At the beginning of November, the Dollar’s index against a basket of major currencies stood around 94.3. It has since been as high as 94.8 on November 7th with a low of 92.2 on Monday 27th; a relatively narrow range of just over two points before finishing around 92.70. Four weeks ago, the Dollar was being driven higher by hopes of tax cuts, a Budget boost to infrastructure investment and a stock market which stood at an all-time high. Here we are today, with the Budget still not passed but equity markets which are even higher still; the S+P 500 has added 75 points in the space of just over 20 trading days. Interest rate expectations have barely shifted over this period. A 25bp rate hike on December 14th still looks a done deal barring any external shock, whilst incoming Fed Chair Jerome Powell seems unlikely to deviate from the monetary policy path set out by his predecessor.

What has changed a little is the economic and political outlook elsewhere in the world. The UK seems to have made some progress with Brexit negotiations whilst the European economy is growing at its fastest pace in almost 20 years. As all currencies are relative prices, the adjustment to this incoming news flow has made the GBP and EUR a little more attractive than they previously were. We’d characterise the US Dollar as “down but not out”. Plenty could still happen in December to change that view.

Sometimes foreign exchange can be a very frustrating asset class – how many times recently have we seen a move become established, gain traction and then reverse as quickly as it developed? The EUR is a very good example of this. On Wednesday it rose due to higher German CPI. On Thursday morning European time it fell due to softer Eurozone CPI (driven largely by Italy) and just as it seemed likely to test the recent range low around USD1.1825, it promptly surged almost a full cent before ending the month at 1.1900; a net gain of around 250 pips from Halloween’s USD1.1650 close.

Over the last 4½ weeks since “Trick or Treat”, AUD/EUR has tumbled from 0.6580 to 0.6355, whilst NZD/EUR is down from 0.5925 to 0.5740. The new month begins, unusually, without US payrolls on the first Friday. The US national holiday for Thanksgiving on November 23rd has delayed publication of the US employment report until December 8th so the main data focus for the EUR/USD pair today will be final Eurozone PMI data. Spoiler alert: the ‘flash’ estimates showed manufacturing growth at a 17-year high. Beyond that data release, currency traders will have eyes firmly on the weekend. Foreign exchange is supposed to be a ‘zero sum game’. Sometimes, though, it just feels there are more losers than winners. For EUR/USD, this was one of those weeks…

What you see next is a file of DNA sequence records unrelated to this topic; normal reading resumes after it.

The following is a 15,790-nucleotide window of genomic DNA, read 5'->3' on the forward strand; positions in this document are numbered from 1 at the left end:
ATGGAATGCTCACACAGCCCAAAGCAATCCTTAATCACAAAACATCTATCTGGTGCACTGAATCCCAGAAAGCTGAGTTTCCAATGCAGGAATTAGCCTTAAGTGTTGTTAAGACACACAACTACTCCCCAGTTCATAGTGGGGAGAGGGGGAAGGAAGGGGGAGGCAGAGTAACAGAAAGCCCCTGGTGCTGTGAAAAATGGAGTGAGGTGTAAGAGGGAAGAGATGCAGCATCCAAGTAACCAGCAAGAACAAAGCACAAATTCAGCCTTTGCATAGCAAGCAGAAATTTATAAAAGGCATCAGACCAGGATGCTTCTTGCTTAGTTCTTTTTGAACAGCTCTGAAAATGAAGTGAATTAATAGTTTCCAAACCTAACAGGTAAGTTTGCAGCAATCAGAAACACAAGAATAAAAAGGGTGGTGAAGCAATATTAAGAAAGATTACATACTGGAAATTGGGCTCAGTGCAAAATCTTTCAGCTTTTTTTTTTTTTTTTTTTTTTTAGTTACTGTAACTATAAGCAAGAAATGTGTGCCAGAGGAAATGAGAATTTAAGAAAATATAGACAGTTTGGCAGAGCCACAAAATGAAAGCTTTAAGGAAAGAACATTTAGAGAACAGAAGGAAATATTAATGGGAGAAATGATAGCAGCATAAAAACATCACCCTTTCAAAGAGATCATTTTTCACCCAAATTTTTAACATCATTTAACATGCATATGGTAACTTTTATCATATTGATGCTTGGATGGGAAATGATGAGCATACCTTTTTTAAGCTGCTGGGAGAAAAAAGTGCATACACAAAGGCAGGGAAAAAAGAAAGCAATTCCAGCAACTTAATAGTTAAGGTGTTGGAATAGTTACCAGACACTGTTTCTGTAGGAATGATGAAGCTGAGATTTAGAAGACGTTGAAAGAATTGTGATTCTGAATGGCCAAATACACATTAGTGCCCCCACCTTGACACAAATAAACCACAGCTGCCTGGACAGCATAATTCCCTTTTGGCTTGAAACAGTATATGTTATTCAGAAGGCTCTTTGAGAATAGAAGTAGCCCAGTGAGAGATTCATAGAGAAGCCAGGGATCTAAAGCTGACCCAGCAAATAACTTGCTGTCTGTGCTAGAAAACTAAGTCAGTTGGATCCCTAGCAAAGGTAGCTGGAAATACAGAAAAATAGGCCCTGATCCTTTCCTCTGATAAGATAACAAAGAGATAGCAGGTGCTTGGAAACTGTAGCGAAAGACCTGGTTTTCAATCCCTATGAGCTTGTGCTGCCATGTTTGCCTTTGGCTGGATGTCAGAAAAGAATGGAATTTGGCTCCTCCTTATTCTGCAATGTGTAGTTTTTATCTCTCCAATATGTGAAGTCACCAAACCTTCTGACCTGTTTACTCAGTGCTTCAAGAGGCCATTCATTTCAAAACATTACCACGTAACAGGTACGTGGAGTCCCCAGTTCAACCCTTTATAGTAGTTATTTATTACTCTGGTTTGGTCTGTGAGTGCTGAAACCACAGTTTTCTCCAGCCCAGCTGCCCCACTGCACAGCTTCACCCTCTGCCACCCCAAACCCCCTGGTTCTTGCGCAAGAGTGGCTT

We’ve said all week the Canadian Dollar would be driven by oil prices and news from the OPEC meeting. That’s pretty much how it panned out. In talks which seemed to go on until the last minute, both OPEC and non-OPEC producers led by Russia agreed on Thursday to extend oil output cuts until the end of 2018 as they try to finish clearing a global glut of crude while signaling a possible early exit from the deal if the market overheats. Kuwaiti Oil Minister Essam al-Marzouq told reporters the Organization of the Petroleum Exporting Countries and non-OPEC allies had agreed to extend the cuts by nine months until the end of 2018, as largely anticipated by the market. OPEC also decided to cap the combined output of Nigeria and Libya at 2017 levels below 2.8 million bpd. Both countries have been exempt from cuts due to unrest and lower-than-normal production. That’s the deal but traders were distinctly unimpressed. NYMEX crude fell from a European high of $57.92 to a low of $57.05 before settling at $57.30 whilst USD/CAD jumped to a 5-month high of 1.2905. Thankfully for those driven to tears by the sheer tedium of following OPEC and a near 1:1 correlation with the currency, the focus now shifts to Canadian economic data with Q3 GDP and the October employment reports released later today.